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Monday, July 30, 2012

A little Gotcha with asynch and Streams

I stumbled across a little gotcha using async with Node.js Streams: you can easily corrupt your output if you are not careful.

Node.js Streams are an abstraction of Unix pipes; they let you push or pull data a little bit at a time, never keeping more in memory than its needed. async is a library used to organize all the asynchronous callbacks used in node applications without getting the kind of "Christmas Tree" deep nesting of callbacks that can occur too easily.

I'm working on a little bit of code to pull an image file, stored in MongoDB GridFS, scale the image using ImageMagick, then stream the result down to the browser.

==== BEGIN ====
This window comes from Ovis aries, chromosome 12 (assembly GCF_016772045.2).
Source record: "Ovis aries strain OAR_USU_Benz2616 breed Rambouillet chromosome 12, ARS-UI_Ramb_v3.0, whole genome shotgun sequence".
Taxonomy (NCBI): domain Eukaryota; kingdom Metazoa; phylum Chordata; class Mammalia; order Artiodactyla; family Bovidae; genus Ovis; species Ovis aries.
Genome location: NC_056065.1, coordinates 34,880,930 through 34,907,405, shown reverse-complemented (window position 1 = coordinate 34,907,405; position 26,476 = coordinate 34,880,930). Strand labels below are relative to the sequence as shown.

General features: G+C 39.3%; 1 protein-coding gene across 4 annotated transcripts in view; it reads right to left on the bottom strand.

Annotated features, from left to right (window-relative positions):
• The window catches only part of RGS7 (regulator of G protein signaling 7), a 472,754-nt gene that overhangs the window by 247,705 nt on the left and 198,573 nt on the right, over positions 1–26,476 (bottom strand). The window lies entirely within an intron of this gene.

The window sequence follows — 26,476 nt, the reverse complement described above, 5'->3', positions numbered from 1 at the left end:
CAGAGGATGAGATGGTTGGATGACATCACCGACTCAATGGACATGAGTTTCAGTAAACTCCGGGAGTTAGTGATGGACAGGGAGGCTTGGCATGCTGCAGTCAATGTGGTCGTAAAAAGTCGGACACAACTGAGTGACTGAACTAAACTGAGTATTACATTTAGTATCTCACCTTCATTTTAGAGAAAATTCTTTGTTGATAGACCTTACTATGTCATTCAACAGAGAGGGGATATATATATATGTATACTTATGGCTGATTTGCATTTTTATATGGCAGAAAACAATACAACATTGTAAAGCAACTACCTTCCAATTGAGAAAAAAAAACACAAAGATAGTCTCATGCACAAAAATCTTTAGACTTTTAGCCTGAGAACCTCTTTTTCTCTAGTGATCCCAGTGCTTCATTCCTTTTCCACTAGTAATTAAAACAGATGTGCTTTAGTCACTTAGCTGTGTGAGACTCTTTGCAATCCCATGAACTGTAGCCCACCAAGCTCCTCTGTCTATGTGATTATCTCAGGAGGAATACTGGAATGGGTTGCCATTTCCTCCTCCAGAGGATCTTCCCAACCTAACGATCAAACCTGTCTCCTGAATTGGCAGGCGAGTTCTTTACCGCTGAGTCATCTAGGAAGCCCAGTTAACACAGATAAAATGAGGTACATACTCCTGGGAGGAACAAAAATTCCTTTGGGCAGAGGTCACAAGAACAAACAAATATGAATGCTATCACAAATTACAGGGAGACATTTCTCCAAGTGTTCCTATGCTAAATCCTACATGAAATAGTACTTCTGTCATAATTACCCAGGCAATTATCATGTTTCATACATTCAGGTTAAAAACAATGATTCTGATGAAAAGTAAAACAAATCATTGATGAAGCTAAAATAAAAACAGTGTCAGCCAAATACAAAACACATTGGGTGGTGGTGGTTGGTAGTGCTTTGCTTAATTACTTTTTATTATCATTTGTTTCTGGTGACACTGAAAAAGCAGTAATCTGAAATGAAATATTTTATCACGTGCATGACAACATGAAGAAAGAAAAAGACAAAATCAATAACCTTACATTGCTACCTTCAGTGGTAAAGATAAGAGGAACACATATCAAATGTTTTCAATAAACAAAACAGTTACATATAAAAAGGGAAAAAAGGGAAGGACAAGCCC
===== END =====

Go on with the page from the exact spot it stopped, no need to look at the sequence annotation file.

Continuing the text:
My first pass at this didn't use ImageMagick or streams, and worked perfectly ... but as soon as I added in the use of async (even before adding in ImageMagick), I started getting broken images in the browser, meaning that my streams were getting corrupted.

Before adding async, my code was reasonable:

However, I knew I was going to add a few new steps here to pipe the file content through ImageMagick; that's when I decided to check out the async module.

The logic for handling this request is a waterfall; each step kicks off some work, then passes data to the next step via an asynchronous callback. The async library calls the steps "tasks"; you pass an array of these tasks to async.waterfall(), along with the end-of-waterfall callback. This special callback may be passed an error provided by any task, or the final result from the final task.

With waterfall(), each task is passed a special callback function. If the callback function is passed a non-null error as the first parameter, then remaining tasks are skipped, and the final result handler is invoked immediately, to handle the error.